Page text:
The largest carbon consultancy, South Pole, has sold carbon credits from the Bachu Carbon Project to huge companies like BP and Spotify for years. Alarmingly, a recent investigation has exposed its potential link to coercive labour involving the Uyghur community.
The ambiguous mechanics and overall effectiveness of carbon credit schemes often come into question, but ethical misgivings are creating an even greater headache.
One such project located in Xinjiang, China, claimed to lower global emissions using waste cotton stalks from surrounding farmland to generate electricity. BP and Spotify are among several global entities that offset carbon emissions using its carbon credits.
Owned by South Pole, the world’s largest carbon consultancy firm, it’s said in promotional materials that this project is a boon for the local economy, creates additional income for the region’s farmers, and obviously generates power sustainably. Sounds good on paper, right?
The potential reality discovered by The Guardian and Dutch investigative news outlet Follow The Money, however, paints a vastly different picture.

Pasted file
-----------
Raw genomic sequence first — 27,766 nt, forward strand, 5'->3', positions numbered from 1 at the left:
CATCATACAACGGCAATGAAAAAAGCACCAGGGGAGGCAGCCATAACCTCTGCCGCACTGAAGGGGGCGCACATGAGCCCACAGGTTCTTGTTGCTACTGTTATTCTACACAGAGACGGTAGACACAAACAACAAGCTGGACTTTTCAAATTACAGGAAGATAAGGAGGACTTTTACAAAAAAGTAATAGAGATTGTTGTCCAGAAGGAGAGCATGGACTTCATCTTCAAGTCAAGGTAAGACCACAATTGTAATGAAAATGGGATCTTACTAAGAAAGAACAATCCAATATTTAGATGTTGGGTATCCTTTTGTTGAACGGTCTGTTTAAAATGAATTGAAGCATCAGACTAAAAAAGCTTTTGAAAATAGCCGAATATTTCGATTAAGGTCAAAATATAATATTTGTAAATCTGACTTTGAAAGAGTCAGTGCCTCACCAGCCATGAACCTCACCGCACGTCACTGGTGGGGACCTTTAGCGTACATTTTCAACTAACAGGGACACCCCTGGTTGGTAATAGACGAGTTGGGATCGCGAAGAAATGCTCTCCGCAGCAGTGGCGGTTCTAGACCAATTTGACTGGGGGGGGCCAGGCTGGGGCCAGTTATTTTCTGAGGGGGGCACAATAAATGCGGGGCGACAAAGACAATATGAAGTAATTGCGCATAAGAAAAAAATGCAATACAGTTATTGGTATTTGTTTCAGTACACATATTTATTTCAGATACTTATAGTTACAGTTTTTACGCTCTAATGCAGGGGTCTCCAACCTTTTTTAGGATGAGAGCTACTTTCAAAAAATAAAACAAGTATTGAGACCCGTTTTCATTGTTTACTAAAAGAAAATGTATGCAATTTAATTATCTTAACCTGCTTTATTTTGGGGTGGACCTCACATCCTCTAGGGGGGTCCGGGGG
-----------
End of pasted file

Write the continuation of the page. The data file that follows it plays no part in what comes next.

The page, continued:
Through analysing project documentation, satellite imagery of the area, and speaking to political experts, the duo appears to have uncovered a link to forced labour and the Uyghur community.
Specifically, it found huge worker transfers involving hundreds of people at two locations within the radius of the project’s cotton stalk fields. Prospective clients reportedly raised concerns about forced labour in 2021, but South Pole failed to broach the subject with the certification body Gold Standard.
Though it is not possible to unequivocally ratify that this was a coercive scheme, the transfer of up to 930 workers at any one time – and in an area already deemed extremely high risk for Uyghur exploitation – raised red flags that the operation likely extended beyond local farmers.
‘There’s probably no way you find a more risky spot for state-imposed forced labour in the world than this location,’ forced labour expert Adrian Zenz told The Guardian.